Though I am an unapologetic romance reader and have written more than one romance novel myself, my newest book, Reliquary, isn’t one of them. That said, it does have romantic elements — and a lot of sexual content — and it got me thinking about the nuances of embracing sexuality in a fantasy world.
That wasn’t my goal when I began writing Reliquary , though. I just wanted to tell a story that involved a magical system I’d dreamed up and included four types of magic: the power to manipulate (Knedas), the power to sense (Sensilo), the power to inflict pain (Strikon), and the power to give pleasure (Ekstazo). Some people are born with one of these powers, and those powers can be extracted and transferred into or onto objects (relics). Some people (conduits) can conduct or transfer the magic, and some can carry (read: smuggle) that magic — those are the reliquaries.
Nifty, I thought. Let’s play.
One of the jobs of a fantasy writer is to take simple ideas and push them to their outer limits. Only then can you really find the kind of story and plot that will keep readers turning pages. So as I walked down that road with this magical system, I got to think in depth about how these types of magic might be used. Like with any story, I had many choices to make about which way the tale would go, where I would aim the lens … and whether I would go soft focus.
From the moment Mattie, who is searching for her kidnapped fiancé, stumbles through a beaded curtain in the basement of a local restaurant and into what turns out to be a magic parlor, she is up against a substance that offers both intense pleasure and potential loss of control. Asa, her fiancé’s estranged brother and a dealer in magical artifacts, sells objects covered in Ekstazo magic for use as sex toys. Although she’s no shrinking violet when it comes to sex, Mattie’s also very traditional and tentative when it comes to being open about sexuality and her own pleasure. At first, she’s ashamed of how the magic affects her, and Asa hones in on that vulnerability and gets a kick out of making her blush. Before long, though, Mattie is turning not only the magic but also its effect on her to her advantage.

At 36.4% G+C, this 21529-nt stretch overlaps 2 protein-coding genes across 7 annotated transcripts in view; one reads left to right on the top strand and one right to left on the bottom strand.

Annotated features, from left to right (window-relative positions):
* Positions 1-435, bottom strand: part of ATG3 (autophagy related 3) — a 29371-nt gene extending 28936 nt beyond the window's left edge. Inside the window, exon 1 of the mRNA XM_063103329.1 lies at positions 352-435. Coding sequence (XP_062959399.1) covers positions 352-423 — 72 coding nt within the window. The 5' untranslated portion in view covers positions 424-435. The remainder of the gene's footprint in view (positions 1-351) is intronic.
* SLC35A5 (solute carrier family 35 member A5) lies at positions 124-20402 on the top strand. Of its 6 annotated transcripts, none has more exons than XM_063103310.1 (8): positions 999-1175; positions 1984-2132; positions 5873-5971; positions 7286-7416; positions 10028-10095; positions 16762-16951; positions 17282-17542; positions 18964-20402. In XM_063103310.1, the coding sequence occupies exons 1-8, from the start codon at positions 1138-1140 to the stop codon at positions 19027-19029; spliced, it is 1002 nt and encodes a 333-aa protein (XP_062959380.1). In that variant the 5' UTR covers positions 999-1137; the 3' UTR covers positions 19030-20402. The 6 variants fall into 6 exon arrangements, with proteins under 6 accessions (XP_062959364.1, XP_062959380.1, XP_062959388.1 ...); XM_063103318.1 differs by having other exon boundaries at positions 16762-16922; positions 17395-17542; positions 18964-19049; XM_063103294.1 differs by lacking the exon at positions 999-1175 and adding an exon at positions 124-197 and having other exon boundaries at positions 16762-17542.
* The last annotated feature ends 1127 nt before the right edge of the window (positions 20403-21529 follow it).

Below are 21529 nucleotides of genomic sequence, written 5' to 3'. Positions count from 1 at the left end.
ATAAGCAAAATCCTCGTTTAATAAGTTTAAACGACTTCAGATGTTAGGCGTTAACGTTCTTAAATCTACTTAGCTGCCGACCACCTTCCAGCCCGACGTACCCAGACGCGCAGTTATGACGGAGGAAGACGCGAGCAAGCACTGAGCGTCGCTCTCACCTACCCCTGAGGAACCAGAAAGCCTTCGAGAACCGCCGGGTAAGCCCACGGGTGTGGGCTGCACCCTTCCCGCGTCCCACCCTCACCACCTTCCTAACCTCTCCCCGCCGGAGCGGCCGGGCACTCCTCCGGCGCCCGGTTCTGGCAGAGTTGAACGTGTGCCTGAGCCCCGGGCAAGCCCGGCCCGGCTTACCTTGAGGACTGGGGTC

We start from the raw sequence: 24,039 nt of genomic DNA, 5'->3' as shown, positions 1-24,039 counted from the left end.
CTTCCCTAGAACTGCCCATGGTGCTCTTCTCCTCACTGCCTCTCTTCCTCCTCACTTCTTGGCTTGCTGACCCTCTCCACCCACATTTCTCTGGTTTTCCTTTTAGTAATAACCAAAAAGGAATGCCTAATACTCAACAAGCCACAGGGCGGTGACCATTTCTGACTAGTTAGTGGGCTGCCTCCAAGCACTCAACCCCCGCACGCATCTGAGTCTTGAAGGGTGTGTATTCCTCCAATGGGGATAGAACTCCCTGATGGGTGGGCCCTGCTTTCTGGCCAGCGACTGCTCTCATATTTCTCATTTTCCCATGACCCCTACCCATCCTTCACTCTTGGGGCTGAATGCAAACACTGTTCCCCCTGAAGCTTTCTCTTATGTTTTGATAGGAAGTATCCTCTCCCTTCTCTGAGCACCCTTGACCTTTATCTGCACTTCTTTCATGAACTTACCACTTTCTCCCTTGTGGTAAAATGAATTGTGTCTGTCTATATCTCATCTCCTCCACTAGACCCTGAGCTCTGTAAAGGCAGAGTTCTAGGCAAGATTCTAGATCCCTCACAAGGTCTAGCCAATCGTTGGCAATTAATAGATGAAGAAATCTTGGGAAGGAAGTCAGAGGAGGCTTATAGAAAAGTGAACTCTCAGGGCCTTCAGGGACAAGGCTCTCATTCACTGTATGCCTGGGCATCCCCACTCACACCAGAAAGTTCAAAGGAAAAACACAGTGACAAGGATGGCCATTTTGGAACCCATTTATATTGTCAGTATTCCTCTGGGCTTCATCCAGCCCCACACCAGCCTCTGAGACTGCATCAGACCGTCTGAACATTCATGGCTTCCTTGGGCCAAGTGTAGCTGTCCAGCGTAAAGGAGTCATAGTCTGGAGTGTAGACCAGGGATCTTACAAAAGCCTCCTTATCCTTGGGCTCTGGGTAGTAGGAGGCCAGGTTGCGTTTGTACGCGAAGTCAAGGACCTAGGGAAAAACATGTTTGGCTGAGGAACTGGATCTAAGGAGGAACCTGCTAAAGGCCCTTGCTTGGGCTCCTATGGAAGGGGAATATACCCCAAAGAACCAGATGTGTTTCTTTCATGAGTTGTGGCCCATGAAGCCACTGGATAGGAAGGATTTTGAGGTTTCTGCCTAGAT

At first, she’s ashamed of how the magic affects her, and Asa hones in on that vulnerability and gets a kick out of making her blush. Before long, though, Mattie is turning not only the magic but also its effect on her to her advantage.
Mattie’s path through these books is complex. She starts out with purely conventional dreams and hopes, and by the end, she has covered a lot of previously uncharted ground. This happens on a number of levels, but one of the important ones is her exploration and ownership of her own pleasure. And here, the magical system, the fantasy world, pushed the issue, and I embraced the opportunity to let a character go on that kind of journey. She’s not discovering sex for the first time, and she’s no virginal girl who needs a man to show her how it’s done. That is absolutely not the story I wanted to tell. But she is like so many of us, I think, scared to surrender control, scared to look like a fool, ashamed when she doesn’t have it together, more comfortable with playing it safe than walking on a high wire with no net beneath her. Instead of creating a completely romantic scenario, the magical aspects of the story enabled me to pull pleasure apart from the relational pieces of sex (and to entwine it again in hopelessly complicated ways).